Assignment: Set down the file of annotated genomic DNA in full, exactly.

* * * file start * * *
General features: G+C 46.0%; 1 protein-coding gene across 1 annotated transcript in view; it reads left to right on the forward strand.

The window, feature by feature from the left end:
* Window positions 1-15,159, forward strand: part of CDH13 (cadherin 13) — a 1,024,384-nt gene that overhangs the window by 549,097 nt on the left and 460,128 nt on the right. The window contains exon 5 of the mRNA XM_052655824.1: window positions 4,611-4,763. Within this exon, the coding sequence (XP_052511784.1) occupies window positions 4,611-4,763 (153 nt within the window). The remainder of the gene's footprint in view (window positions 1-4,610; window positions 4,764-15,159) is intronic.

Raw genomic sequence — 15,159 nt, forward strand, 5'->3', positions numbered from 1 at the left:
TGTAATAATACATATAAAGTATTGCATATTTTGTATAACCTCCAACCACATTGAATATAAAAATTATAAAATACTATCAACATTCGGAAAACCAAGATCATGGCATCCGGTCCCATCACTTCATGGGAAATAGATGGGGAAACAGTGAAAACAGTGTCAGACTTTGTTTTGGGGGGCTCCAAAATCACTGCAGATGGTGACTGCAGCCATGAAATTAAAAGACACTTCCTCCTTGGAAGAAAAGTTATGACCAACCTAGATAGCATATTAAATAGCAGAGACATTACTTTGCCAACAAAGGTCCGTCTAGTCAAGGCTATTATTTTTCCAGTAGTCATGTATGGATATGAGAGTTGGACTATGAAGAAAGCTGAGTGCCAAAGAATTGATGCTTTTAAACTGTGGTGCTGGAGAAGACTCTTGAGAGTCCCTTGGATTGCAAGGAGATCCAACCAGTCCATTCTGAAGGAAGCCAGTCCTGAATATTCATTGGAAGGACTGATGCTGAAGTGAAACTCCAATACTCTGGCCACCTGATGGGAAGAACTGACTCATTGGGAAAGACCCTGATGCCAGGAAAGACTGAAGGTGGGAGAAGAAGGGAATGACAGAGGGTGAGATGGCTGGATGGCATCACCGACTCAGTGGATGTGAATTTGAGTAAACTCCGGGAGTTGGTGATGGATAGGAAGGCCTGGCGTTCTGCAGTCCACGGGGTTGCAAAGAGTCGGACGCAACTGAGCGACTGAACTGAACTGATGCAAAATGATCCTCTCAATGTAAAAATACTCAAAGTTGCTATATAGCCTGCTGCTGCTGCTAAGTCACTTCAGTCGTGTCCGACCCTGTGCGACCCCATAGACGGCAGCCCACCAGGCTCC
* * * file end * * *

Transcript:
General features: G+C 46.0%; 1 protein-coding gene across 1 annotated transcript in view; it reads left to right on the forward strand.

The window, feature by feature from the left end:
* Window positions 1-15,159, forward strand: part of CDH13 (cadherin 13) — a 1,024,384-nt gene that overhangs the window by 549,097 nt on the left and 460,128 nt on the right. The window contains exon 5 of the mRNA XM_052655824.1: window positions 4,611-4,763. Within this exon, the coding sequence (XP_052511784.1) occupies window positions 4,611-4,763 (153 nt within the window). The remainder of the gene's footprint in view (window positions 1-4,610; window positions 4,764-15,159) is intronic.

Raw genomic sequence — 15,159 nt, forward strand, 5'->3', positions numbered from 1 at the left:
TGTAATAATACATATAAAGTATTGCATATTTTGTATAACCTCCAACCACATTGAATATAAAAATTATAAAATACTATCAACATTCGGAAAACCAAGATCATGGCATCCGGTCCCATCACTTCATGGGAAATAGATGGGGAAACAGTGAAAACAGTGTCAGACTTTGTTTTGGGGGGCTCCAAAATCACTGCAGATGGTGACTGCAGCCATGAAATTAAAAGACACTTCCTCCTTGGAAGAAAAGTTATGACCAACCTAGATAGCATATTAAATAGCAGAGACATTACTTTGCCAACAAAGGTCCGTCTAGTCAAGGCTATTATTTTTCCAGTAGTCATGTATGGATATGAGAGTTGGACTATGAAGAAAGCTGAGTGCCAAAGAATTGATGCTTTTAAACTGTGGTGCTGGAGAAGACTCTTGAGAGTCCCTTGGATTGCAAGGAGATCCAACCAGTCCATTCTGAAGGAAGCCAGTCCTGAATATTCATTGGAAGGACTGATGCTGAAGTGAAACTCCAATACTCTGGCCACCTGATGGGAAGAACTGACTCATTGGGAAAGACCCTGATGCCAGGAAAGACTGAAGGTGGGAGAAGAAGGGAATGACAGAGGGTGAGATGGCTGGATGGCATCACCGACTCAGTGGATGTGAATTTGAGTAAACTCCGGGAGTTGGTGATGGATAGGAAGGCCTGGCGTTCTGCAGTCCACGGGGTTGCAAAGAGTCGGACGCAACTGAGCGACTGAACTGAACTGATGCAAAATGATCCTCTCAATGTAAAAATACTCAAAGTTGCTATATAGCCTGCTGCTGCTGCTAAGTCACTTCAGTCGTGTCCGACCCTGTGCGACCCCATAGACGGCAGCCCACCAGGCTCC